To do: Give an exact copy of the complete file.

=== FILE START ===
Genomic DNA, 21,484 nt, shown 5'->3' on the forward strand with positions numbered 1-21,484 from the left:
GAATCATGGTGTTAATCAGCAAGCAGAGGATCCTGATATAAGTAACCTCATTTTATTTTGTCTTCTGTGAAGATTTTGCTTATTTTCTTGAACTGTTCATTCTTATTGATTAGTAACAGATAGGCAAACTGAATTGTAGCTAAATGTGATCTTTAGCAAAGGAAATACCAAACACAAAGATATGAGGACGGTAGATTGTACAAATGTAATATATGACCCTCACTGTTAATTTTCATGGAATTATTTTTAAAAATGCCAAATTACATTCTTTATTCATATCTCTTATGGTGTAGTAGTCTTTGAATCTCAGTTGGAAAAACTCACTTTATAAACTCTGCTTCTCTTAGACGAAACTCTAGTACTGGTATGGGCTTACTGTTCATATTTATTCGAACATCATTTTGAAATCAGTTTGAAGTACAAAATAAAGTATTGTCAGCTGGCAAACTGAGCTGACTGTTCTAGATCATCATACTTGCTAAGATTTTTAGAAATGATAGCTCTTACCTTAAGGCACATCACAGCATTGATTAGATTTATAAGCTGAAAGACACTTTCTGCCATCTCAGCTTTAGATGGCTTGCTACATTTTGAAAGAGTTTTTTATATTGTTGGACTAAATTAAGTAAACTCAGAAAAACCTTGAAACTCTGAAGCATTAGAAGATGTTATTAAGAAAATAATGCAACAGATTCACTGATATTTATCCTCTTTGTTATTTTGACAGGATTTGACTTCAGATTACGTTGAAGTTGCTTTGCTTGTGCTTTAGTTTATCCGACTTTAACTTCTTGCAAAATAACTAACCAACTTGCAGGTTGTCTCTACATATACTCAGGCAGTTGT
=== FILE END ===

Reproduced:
Genomic DNA, 21,484 nt, shown 5'->3' on the forward strand with positions numbered 1-21,484 from the left:
GAATCATGGTGTTAATCAGCAAGCAGAGGATCCTGATATAAGTAACCTCATTTTATTTTGTCTTCTGTGAAGATTTTGCTTATTTTCTTGAACTGTTCATTCTTATTGATTAGTAACAGATAGGCAAACTGAATTGTAGCTAAATGTGATCTTTAGCAAAGGAAATACCAAACACAAAGATATGAGGACGGTAGATTGTACAAATGTAATATATGACCCTCACTGTTAATTTTCATGGAATTATTTTTAAAAATGCCAAATTACATTCTTTATTCATATCTCTTATGGTGTAGTAGTCTTTGAATCTCAGTTGGAAAAACTCACTTTATAAACTCTGCTTCTCTTAGACGAAACTCTAGTACTGGTATGGGCTTACTGTTCATATTTATTCGAACATCATTTTGAAATCAGTTTGAAGTACAAAATAAAGTATTGTCAGCTGGCAAACTGAGCTGACTGTTCTAGATCATCATACTTGCTAAGATTTTTAGAAATGATAGCTCTTACCTTAAGGCACATCACAGCATTGATTAGATTTATAAGCTGAAAGACACTTTCTGCCATCTCAGCTTTAGATGGCTTGCTACATTTTGAAAGAGTTTTTTATATTGTTGGACTAAATTAAGTAAACTCAGAAAAACCTTGAAACTCTGAAGCATTAGAAGATGTTATTAAGAAAATAATGCAACAGATTCACTGATATTTATCCTCTTTGTTATTTTGACAGGATTTGACTTCAGATTACGTTGAAGTTGCTTTGCTTGTGCTTTAGTTTATCCGACTTTAACTTCTTGCAAAATAACTAACCAACTTGCAGGTTGTCTCTACATATACTCAGGCAGTTGT